Slowly, it became less of a day-to-day proposition. Several small fund-raising events were held. One of the volunteers secured a research grant from the state. A small staff was hired. More volunteers got involved. And so on.
In 1978, shortly after a new volunteer, Irma Colen, had come on board, the potential longevity of Venice Family Clinic came into full view. Under Irma’s masterful guidance, fund raising took off, and by 1982, emboldened in part by the financial success of a new event called the Venice Art Walk, the Clinic’s leadership began thinking about purchasing a permanent home. In 1983, this new home, at 604 Rose Avenue, just a few blocks from the original site, was dedicated.
Dr. Rossman, who is formally recognized as Venice Family Clinic’s Founder, grew ill and passed away in 1990, although he very well may have had an inkling of what the future held for the organization, including expanding east on Rose Avenue, taking over two county clinics – one, ironically, being the site in Santa Monica where Venice residents had protested in 1969 – and becoming the largest free clinic in the country, all by the mid-1990s. Looking back on everything that was set in motion back in 1970, Dr. Davidson, who carries the title of Co-Founder, is almost incredulous.
“In those days, who would have ever thought we would need 40 years of vision?!” he says, referring to the Visionary Award he will receive at Venice Family Clinic’s Silver Circle Gala in February. “We thought it would just fill a temporary gap. No one anticipated that we would be doing what we’re doing today. It feels wonderful, in a way. But it’s sad that we need to continue doing it.”
Venice Family Clinic now operates eight sites in Venice, Santa Monica, Mar Vista, and Culver City, serving more than 24,400 patients annually. In addition to primary care and more than a dozen kinds of specialty care, it provides dental care, vision care, mental health services, integrative medicine, health education, even public health insurance enrollment. More than 2,000 volunteers donate their time.
“People like me can’t do this kind of thing by themselves,” Dr. Davidson says. “It requires a tremendous amount of collaboration and volunteerism. People’s commitment to this is really remarkable.”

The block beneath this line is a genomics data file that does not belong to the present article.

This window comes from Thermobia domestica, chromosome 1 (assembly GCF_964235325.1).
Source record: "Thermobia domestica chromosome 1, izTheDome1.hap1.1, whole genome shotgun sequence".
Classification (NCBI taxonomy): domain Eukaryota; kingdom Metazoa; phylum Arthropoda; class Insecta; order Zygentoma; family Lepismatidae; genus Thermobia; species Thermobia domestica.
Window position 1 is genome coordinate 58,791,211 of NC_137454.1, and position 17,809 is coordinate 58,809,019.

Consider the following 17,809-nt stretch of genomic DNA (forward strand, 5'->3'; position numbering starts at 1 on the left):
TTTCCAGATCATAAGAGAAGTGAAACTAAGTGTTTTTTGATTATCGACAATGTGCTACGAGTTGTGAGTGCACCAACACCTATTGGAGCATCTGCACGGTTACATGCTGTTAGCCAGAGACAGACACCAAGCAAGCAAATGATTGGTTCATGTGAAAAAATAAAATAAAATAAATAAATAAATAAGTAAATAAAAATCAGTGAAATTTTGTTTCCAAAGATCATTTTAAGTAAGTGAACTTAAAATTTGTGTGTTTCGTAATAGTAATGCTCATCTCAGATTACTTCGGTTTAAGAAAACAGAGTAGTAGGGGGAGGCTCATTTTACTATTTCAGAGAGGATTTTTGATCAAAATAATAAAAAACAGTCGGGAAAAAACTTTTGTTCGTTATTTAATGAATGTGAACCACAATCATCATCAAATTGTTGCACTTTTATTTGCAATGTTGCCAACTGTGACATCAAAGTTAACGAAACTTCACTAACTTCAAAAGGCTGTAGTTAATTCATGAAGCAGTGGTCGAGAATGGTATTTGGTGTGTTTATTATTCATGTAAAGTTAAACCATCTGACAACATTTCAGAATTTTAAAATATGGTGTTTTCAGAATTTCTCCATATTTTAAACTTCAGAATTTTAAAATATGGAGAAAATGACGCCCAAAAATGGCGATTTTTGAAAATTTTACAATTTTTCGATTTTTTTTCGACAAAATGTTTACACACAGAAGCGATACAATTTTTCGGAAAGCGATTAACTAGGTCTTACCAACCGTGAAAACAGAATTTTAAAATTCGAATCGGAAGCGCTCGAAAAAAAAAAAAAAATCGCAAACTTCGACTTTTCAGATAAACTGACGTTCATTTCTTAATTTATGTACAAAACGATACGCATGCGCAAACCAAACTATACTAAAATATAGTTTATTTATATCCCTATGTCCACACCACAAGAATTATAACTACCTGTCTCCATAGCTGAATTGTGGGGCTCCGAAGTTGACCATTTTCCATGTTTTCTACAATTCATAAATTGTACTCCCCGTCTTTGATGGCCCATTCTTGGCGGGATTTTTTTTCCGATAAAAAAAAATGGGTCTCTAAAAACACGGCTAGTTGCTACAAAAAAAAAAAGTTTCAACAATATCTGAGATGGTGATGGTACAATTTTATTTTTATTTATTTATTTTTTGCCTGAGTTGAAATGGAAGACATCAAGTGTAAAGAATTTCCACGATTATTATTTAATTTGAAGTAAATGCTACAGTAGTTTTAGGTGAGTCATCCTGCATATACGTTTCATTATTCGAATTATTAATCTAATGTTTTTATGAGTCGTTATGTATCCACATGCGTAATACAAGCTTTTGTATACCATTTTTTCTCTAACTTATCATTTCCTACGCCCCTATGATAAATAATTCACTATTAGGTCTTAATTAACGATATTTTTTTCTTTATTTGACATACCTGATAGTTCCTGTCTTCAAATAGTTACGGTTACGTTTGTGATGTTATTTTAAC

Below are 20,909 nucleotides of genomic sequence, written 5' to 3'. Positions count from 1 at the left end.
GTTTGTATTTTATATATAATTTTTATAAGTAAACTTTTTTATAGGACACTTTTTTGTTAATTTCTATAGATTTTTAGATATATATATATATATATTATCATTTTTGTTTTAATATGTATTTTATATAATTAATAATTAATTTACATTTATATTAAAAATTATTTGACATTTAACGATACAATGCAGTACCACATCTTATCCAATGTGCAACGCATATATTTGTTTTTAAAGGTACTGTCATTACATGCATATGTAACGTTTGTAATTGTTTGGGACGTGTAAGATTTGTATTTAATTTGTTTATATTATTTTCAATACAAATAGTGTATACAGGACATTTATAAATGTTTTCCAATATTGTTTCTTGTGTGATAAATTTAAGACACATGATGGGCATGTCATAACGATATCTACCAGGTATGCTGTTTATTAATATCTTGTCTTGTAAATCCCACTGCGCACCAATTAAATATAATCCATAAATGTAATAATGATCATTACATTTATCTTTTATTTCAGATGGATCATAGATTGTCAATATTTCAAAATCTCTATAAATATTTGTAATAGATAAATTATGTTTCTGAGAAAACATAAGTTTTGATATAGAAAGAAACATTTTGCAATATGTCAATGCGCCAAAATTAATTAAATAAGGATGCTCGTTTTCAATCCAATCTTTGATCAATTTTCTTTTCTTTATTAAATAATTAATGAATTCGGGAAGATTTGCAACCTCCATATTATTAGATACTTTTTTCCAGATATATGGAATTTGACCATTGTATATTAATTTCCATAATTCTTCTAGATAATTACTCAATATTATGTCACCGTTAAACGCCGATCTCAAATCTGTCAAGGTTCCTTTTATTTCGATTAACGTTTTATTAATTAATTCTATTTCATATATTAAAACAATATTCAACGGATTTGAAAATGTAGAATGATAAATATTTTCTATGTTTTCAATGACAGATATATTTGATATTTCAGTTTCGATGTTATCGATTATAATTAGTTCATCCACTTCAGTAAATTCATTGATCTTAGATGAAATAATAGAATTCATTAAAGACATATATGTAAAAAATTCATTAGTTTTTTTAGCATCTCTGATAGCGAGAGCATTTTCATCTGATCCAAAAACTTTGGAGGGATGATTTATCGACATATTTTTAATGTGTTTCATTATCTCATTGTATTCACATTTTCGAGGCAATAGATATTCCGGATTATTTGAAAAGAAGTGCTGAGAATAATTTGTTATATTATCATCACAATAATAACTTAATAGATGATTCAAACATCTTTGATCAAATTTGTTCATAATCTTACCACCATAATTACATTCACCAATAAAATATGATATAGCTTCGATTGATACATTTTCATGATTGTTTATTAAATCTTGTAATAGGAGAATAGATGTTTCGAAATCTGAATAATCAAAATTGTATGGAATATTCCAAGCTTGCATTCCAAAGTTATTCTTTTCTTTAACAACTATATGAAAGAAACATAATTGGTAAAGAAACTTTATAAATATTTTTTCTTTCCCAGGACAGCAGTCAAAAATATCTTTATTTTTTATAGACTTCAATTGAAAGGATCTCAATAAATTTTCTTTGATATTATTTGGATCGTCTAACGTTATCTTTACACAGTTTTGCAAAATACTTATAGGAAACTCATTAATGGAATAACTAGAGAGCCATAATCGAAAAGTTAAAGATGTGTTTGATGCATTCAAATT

His own commitment to Venice Family Clinic is on display on the first Wednesday of every month, when he sees patients at the Rose Avenue location. He is also a member of the Clinic’s Board of Directors.
“It will sound silly, but it’s still true,” he says. “What I get out of it is that it’s the right thing to do and I feel good doing it. That hasn’t changed.”
These days, Dr. Davidson is a world-renowned specialist in the field of diabetes who, besides running a very large diabetes program for the L.A. County Department of Health Services and being a professor of medicine at Charles R. Drew University and at UCLA’s David Geffen School of Medicine, has written more than 150 scientific papers; 30 book chapters; 100 reviews, editorials, and invited articles; and three books, including The Complete Idiot’s Guide to Type 2 Diabetes. But he thinks nothing rivals his work with Venice Family Clinic.
“In terms of contributions to medicine,” he says, “this is the biggest one I’ve made.”
Nevertheless, when asked what he planned on doing on the day of the anniversary, he seemed only to want to keep doing things as he has from the start.
“Mostly, I’ll just feel good inside,” he says. “I’ll be running a diabetes clinic in the morning. In the afternoon, I have a doctor’s appointment.”